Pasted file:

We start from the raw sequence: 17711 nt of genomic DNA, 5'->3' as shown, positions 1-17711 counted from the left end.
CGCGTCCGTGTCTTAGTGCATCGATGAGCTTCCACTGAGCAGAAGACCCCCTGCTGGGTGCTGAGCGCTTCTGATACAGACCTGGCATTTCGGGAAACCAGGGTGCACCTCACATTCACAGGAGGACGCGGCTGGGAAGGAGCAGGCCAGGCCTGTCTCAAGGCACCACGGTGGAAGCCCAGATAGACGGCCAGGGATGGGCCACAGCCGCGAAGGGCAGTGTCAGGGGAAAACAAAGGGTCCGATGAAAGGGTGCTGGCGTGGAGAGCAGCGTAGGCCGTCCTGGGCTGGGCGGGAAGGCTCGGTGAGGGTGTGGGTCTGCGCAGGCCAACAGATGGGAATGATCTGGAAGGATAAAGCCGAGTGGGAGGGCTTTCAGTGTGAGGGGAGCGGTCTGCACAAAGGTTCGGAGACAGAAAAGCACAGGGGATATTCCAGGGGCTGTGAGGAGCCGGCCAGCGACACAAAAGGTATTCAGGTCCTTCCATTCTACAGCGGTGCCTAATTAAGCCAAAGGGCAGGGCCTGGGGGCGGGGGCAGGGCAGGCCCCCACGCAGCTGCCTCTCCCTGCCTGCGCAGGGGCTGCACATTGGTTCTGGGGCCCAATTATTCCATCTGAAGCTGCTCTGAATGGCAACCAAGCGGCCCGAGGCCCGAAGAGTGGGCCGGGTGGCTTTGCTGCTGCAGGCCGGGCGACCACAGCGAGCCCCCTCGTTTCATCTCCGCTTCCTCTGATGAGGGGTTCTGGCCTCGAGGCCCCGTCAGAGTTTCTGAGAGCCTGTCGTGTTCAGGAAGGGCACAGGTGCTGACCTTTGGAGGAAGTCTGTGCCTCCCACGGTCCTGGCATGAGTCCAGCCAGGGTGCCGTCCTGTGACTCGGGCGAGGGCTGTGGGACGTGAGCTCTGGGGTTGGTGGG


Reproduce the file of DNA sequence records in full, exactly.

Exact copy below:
We start from the raw sequence: 17711 nt of genomic DNA, 5'->3' as shown, positions 1-17711 counted from the left end.
CGCGTCCGTGTCTTAGTGCATCGATGAGCTTCCACTGAGCAGAAGACCCCCTGCTGGGTGCTGAGCGCTTCTGATACAGACCTGGCATTTCGGGAAACCAGGGTGCACCTCACATTCACAGGAGGACGCGGCTGGGAAGGAGCAGGCCAGGCCTGTCTCAAGGCACCACGGTGGAAGCCCAGATAGACGGCCAGGGATGGGCCACAGCCGCGAAGGGCAGTGTCAGGGGAAAACAAAGGGTCCGATGAAAGGGTGCTGGCGTGGAGAGCAGCGTAGGCCGTCCTGGGCTGGGCGGGAAGGCTCGGTGAGGGTGTGGGTCTGCGCAGGCCAACAGATGGGAATGATCTGGAAGGATAAAGCCGAGTGGGAGGGCTTTCAGTGTGAGGGGAGCGGTCTGCACAAAGGTTCGGAGACAGAAAAGCACAGGGGATATTCCAGGGGCTGTGAGGAGCCGGCCAGCGACACAAAAGGTATTCAGGTCCTTCCATTCTACAGCGGTGCCTAATTAAGCCAAAGGGCAGGGCCTGGGGGCGGGGGCAGGGCAGGCCCCCACGCAGCTGCCTCTCCCTGCCTGCGCAGGGGCTGCACATTGGTTCTGGGGCCCAATTATTCCATCTGAAGCTGCTCTGAATGGCAACCAAGCGGCCCGAGGCCCGAAGAGTGGGCCGGGTGGCTTTGCTGCTGCAGGCCGGGCGACCACAGCGAGCCCCCTCGTTTCATCTCCGCTTCCTCTGATGAGGGGTTCTGGCCTCGAGGCCCCGTCAGAGTTTCTGAGAGCCTGTCGTGTTCAGGAAGGGCACAGGTGCTGACCTTTGGAGGAAGTCTGTGCCTCCCACGGTCCTGGCATGAGTCCAGCCAGGGTGCCGTCCTGTGACTCGGGCGAGGGCTGTGGGACGTGAGCTCTGGGGTTGGTGGG